As a white female, I have no idea what it feels like to be condemned for the color of my skin.  My neighbor, Charlie, does.  He is a delightful African American man who was raised in Georgia.  He is a Vietnam veteran, a seasoned carpenter, and has been married for thirty-seven years to a wonderful white woman whom he  “adores.”   Charlie will only divulge his past experiences when I hound him (which is frequent).  It is a past fraught with slavery as his mother picked cotton as a child and worked all of her life for a white family as a domestic.  During one of many of our conversations, Charlie recalls being served supper, as a child,  from the backdoor of the main house and was forbidden to enter any other way. On the backs of those that toiled in the fields, southern whites benefitted financially.  Charlie claims he harbors no resentment towards any one.  He rose above the chains of segregation bought a house here in California and raised a family.  But he notices things; things such as the gentrification of the neighborhood or they dwindling number of African Americans on his street.   

 

     A few years ago when I lived in Philly and taught for DeVry University I had several students who were from the projects; their family destitute yet they were clawing their way out of a destructive cycle of poverty and limited choices.  One young man in my speech class recited a poem that brought me to tears.  “I Can’t Read.”  The poet spoke of being pushed through the system for his skills in basketball but still he couldn’t pick up a book and read.  It was a reflective piece of work that gives pause to the deep-seated issue of race, reparations, and the flagrant need for repair.  It was a smack of realism tossed in my face.  I thought of Maslow’s hierarchy of needs; how the hell are you going to care about an education when you’re hungry or living in a place over run with vermin and drugs.  It’s not enough to say oh geez that’s too bad, or geez those people are disgusting how could they live that way and yes how can they!   A paralysis as pervasive as a pandemic has settled into generations.  Of course the same can be said for any ethic group that trudged to America but the difference--families were not shredded by slavery.  Fathers or mothers or children were not sold off and never seen again.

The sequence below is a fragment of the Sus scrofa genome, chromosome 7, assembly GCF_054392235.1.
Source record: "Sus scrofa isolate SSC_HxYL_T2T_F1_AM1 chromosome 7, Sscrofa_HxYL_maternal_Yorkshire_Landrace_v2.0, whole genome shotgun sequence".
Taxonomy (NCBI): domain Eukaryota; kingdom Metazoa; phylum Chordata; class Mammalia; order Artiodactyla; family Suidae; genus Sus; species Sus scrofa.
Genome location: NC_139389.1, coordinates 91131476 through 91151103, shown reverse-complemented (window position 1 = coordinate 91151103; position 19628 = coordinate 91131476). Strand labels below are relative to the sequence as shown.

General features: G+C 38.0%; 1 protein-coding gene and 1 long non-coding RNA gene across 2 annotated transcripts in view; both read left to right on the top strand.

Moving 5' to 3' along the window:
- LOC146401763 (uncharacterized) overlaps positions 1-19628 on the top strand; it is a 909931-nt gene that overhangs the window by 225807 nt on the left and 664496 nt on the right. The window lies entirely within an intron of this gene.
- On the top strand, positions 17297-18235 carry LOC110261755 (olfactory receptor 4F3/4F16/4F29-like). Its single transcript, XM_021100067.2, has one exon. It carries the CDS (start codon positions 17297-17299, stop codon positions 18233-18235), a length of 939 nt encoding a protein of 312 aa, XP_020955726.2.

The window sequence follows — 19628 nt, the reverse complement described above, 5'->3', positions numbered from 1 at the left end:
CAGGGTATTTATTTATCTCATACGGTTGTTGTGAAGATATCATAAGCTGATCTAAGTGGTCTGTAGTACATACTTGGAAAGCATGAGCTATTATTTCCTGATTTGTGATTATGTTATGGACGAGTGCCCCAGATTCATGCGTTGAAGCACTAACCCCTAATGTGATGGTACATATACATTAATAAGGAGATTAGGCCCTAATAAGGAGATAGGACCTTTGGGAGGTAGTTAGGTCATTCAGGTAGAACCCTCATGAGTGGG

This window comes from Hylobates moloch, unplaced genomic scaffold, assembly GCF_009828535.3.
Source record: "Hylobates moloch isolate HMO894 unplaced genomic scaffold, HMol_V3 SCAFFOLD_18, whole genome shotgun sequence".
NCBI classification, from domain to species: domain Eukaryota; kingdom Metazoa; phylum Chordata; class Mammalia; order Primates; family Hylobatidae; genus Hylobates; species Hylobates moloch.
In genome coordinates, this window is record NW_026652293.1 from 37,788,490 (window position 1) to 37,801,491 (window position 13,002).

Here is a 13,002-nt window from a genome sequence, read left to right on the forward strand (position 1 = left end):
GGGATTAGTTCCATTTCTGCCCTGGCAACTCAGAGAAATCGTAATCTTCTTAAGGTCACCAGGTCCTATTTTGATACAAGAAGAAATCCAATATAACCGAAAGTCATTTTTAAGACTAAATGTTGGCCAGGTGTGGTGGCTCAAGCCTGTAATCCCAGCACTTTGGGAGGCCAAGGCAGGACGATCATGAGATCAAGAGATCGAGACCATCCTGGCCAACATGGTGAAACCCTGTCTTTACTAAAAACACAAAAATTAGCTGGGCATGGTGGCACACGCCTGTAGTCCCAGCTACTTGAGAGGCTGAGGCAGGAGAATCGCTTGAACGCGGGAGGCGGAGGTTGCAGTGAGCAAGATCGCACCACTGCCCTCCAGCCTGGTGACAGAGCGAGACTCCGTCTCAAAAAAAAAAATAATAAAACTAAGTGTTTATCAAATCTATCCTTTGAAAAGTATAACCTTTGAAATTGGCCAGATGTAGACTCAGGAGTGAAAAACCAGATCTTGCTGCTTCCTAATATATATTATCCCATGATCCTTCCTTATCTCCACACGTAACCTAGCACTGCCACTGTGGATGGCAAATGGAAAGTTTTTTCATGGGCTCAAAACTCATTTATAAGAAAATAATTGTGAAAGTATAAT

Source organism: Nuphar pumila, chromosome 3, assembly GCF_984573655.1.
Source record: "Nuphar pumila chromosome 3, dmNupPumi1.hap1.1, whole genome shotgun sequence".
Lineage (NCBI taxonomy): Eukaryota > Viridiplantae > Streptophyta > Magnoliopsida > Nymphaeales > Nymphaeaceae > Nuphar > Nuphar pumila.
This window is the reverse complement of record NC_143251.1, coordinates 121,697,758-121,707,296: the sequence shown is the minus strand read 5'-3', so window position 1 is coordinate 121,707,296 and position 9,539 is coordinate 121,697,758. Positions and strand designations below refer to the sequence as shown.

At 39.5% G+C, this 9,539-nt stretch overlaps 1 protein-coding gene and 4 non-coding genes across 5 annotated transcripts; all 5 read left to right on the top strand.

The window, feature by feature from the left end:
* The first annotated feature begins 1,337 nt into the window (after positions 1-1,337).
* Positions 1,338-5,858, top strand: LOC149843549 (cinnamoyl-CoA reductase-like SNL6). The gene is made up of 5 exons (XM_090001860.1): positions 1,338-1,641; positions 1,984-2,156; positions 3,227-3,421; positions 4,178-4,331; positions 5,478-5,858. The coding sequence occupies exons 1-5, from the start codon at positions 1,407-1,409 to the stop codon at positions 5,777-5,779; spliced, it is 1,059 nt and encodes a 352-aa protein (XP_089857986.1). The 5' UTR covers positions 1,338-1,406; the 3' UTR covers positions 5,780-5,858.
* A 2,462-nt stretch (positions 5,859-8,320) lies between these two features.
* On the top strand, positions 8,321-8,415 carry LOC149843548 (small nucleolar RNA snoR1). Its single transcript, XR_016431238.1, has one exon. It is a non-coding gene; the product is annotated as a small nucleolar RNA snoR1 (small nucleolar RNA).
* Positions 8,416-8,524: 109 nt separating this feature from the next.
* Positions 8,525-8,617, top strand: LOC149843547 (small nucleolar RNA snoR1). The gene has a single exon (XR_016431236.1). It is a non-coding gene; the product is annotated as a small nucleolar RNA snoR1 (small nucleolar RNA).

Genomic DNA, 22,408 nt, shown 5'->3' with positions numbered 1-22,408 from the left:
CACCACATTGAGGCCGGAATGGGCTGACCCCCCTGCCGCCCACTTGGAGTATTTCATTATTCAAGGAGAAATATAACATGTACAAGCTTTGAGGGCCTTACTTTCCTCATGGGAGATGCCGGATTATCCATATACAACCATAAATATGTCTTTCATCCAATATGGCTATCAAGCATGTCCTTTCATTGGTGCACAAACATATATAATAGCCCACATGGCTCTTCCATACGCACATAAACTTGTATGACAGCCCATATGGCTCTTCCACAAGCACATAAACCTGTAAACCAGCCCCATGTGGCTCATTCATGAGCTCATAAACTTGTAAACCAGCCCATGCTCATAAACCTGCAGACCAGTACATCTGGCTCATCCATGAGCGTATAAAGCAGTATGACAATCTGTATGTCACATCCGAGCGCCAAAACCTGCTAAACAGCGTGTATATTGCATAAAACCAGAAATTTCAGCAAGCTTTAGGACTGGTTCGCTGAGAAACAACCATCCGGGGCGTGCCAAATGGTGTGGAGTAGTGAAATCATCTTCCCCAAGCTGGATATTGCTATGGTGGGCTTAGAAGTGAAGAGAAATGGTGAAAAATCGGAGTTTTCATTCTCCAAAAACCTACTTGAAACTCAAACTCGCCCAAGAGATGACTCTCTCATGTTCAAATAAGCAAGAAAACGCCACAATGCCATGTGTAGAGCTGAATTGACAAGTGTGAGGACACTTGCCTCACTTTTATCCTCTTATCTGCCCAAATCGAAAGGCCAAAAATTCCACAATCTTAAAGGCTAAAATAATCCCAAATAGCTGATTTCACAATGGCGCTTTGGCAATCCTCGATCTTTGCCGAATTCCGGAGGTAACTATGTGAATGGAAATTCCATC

As my plane began its descent, I was still engrossed in the contents of this article.  I wondered where do we begin?  I thumbed over the claims of Coates that “Liberals today mostly view racism not as an active, distinct evil but as a relative of white poverty and inequality. They ignore the long tradition of this country actively punishing black success—and the elevation of that punishment, in the mid-20th century, to federal policy. President Lyndon Johnson may have noted in his historic civil-rights speech at Howard University in 1965 that “Negro poverty is not white poverty.” But his advisers and their successors were, and still are, loath to craft any policy that recognizes the difference.”   Perhaps it is in the most basic of places we need to start that of our own consciousness and cognition.  Realization of how the past continues to influence the present.    Perhaps it is in the re-writing of history to include the African Americans that paved the way for not only freedom but for advancement side by side the portrait of racism.  Like all communication problems, if there is no discourse there is no resolution.  Reparation may not lie in finger pointing and resentment but it does lie in fessing up to the damage and to ending blatant disregard for equality.   We may not have been the owner of slaves but we may be the owner of residual attitudes.  All races have their nuances and that is what makes for cultural diversity and the rich tapestry we call America.  But there lies an inherent elephant in the room if we as a country continue to tiptoe around the issue of race and reparations.  If we stand around and watch a person get bullied and do nothing—how does that distinguish us from the bully?